In a conversation with Peter Kafka from All Things D after Apple's education event, McGraw-Hill's CEO, Terry McGraw, said that Apple's modern take on textbooks was Steve Jobs' vision.
From McGraw's interview:
Sitting and listening to all of this, I wish Steve Jobs was here. I was with him in June this past year, and we were talking about some of the benchmarks, and some of the things that we were trying to do together. He should be here. He probably is [gesturing up and around]. This was his vision, this was his idea, and it all had to do with the iPad.
He also indirectly hinted that the company is open to similar collaborations with Google and others (including Amazon).
McGraw sounds optimistic about the new iBooks platform and its impact on education, as well as the future of publishing houses like McGraw-Hill in the digital age.
Jobs spoke to Walter Isaacson, in detail, about his desire to transform the education industry. He believed that the $8 billion-a-year, textbook industry was ripe for "digital destruction," and that the iPad was a perfect tool to do that.
Brian Lam over at The Wirecutter has some more background information on Apple's attempt to reform the textbook industry. He spoke to an ex-Apple intern, Joe Peters, who, in a contest to present new ideas to Apple execs, proposed an "iTunes for textbooks":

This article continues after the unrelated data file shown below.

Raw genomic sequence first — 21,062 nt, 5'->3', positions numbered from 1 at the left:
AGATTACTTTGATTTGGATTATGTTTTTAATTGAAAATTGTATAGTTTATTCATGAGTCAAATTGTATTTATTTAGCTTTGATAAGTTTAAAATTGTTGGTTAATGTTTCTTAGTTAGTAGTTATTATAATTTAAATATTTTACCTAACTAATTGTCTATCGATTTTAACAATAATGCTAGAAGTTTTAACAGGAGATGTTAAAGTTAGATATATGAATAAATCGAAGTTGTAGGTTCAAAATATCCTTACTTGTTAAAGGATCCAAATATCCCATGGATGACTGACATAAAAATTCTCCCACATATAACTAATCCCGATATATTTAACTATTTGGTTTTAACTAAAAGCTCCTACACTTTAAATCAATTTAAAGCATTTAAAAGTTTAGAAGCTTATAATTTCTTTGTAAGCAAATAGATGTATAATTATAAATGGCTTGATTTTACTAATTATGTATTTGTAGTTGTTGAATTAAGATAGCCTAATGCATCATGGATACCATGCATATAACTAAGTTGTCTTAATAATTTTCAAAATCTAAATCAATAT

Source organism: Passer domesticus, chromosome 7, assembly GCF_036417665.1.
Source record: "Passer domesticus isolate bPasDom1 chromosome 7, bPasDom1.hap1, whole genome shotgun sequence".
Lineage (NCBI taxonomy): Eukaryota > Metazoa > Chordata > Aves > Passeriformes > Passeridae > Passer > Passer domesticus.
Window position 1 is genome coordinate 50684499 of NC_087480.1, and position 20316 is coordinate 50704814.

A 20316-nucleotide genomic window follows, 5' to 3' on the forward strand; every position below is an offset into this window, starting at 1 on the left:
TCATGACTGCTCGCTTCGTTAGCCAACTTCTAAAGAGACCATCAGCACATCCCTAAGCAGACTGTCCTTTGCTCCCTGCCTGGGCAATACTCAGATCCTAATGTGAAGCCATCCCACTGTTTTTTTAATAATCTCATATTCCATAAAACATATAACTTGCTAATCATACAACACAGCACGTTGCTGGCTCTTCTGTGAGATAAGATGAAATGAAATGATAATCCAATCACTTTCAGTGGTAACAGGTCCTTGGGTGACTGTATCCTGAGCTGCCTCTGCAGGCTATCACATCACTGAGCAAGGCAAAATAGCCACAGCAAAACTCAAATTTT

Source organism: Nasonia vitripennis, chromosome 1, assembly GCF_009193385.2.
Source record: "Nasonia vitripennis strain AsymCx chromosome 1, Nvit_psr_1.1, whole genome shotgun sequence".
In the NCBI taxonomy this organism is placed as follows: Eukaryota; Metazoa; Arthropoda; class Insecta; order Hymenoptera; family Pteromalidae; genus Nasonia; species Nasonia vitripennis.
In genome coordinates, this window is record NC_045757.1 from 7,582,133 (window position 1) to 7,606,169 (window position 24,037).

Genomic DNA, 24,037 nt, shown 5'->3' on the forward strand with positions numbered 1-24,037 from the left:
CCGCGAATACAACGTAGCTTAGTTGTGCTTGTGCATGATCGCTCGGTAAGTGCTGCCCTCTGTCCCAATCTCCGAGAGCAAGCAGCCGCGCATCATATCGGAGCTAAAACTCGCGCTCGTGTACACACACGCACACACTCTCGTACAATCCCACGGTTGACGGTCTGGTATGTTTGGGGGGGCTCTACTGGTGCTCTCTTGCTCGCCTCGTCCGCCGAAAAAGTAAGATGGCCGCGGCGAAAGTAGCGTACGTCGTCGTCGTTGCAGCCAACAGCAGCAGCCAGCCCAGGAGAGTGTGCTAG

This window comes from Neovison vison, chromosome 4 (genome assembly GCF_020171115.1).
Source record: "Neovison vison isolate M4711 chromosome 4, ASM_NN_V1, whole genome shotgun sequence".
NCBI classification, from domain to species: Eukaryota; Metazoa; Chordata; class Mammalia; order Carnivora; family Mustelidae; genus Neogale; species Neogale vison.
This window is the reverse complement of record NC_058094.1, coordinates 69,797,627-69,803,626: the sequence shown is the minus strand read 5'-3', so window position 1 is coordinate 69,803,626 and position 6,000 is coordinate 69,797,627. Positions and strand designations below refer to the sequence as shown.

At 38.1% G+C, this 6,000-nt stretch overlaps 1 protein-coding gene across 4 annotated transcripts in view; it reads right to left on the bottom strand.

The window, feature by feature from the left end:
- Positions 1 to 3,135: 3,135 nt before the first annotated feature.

How did you come up with the idea for Apple to get into Textbooks?
Well the original idea came from my frustration with how much Textbooks were and I did some research about the market which showed that prices were artificially inflated because publishers were losing revenue from the resale of used textbooks.
Do you think Apple developed their textbook program from your idea?
I want to clarify one thing – I'm not claiming that I invented the idea, just that I may have helped push management down a direction that they were already contemplating. It's very possible that they were thinking about Textbooks well before I did. I just want that to be clear because I certainly don't want people thinking that I'm trying to take all the credit. There's a lot of work that has been done to advance the idea.
You can look at it this way – here's a college aged kid telling you that this is a service he'd like.
There's a lot more interesting information over at The Wirecutter, where Peters shares his experience of presenting his idea to Apple execs.
It'll be interesting to see if Apple enjoys the same success as it did with the App Store, embracing similar, "closed" policies for books, which are generally thought of to be more "open."
[via AllThingsD, The Wirecutter]